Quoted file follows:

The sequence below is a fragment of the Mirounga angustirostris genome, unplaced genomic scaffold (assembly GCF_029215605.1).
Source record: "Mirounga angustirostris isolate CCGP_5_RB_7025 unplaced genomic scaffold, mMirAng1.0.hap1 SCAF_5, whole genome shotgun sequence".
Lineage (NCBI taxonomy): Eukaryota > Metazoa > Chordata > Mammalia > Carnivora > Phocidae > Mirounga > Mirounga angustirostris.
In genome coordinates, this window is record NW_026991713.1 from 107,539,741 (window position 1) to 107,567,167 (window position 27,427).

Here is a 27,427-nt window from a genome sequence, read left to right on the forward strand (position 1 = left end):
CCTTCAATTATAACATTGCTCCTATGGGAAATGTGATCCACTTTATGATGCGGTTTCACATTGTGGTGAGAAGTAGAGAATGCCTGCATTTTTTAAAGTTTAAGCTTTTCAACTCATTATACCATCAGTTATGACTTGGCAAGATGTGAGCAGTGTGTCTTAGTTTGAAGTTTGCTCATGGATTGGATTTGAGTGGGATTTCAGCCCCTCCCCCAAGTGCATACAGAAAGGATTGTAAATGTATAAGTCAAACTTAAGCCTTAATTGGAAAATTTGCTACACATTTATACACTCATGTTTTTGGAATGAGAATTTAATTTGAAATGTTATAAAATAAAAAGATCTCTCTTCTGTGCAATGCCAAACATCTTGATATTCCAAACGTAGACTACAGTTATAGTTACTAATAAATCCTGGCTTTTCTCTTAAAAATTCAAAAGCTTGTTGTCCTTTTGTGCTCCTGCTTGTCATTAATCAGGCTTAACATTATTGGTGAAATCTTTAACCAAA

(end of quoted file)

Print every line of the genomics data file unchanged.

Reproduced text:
The sequence below is a fragment of the Mirounga angustirostris genome, unplaced genomic scaffold (assembly GCF_029215605.1).
Source record: "Mirounga angustirostris isolate CCGP_5_RB_7025 unplaced genomic scaffold, mMirAng1.0.hap1 SCAF_5, whole genome shotgun sequence".
Lineage (NCBI taxonomy): Eukaryota > Metazoa > Chordata > Mammalia > Carnivora > Phocidae > Mirounga > Mirounga angustirostris.
In genome coordinates, this window is record NW_026991713.1 from 107,539,741 (window position 1) to 107,567,167 (window position 27,427).

Here is a 27,427-nt window from a genome sequence, read left to right on the forward strand (position 1 = left end):
CCTTCAATTATAACATTGCTCCTATGGGAAATGTGATCCACTTTATGATGCGGTTTCACATTGTGGTGAGAAGTAGAGAATGCCTGCATTTTTTAAAGTTTAAGCTTTTCAACTCATTATACCATCAGTTATGACTTGGCAAGATGTGAGCAGTGTGTCTTAGTTTGAAGTTTGCTCATGGATTGGATTTGAGTGGGATTTCAGCCCCTCCCCCAAGTGCATACAGAAAGGATTGTAAATGTATAAGTCAAACTTAAGCCTTAATTGGAAAATTTGCTACACATTTATACACTCATGTTTTTGGAATGAGAATTTAATTTGAAATGTTATAAAATAAAAAGATCTCTCTTCTGTGCAATGCCAAACATCTTGATATTCCAAACGTAGACTACAGTTATAGTTACTAATAAATCCTGGCTTTTCTCTTAAAAATTCAAAAGCTTGTTGTCCTTTTGTGCTCCTGCTTGTCATTAATCAGGCTTAACATTATTGGTGAAATCTTTAACCAAA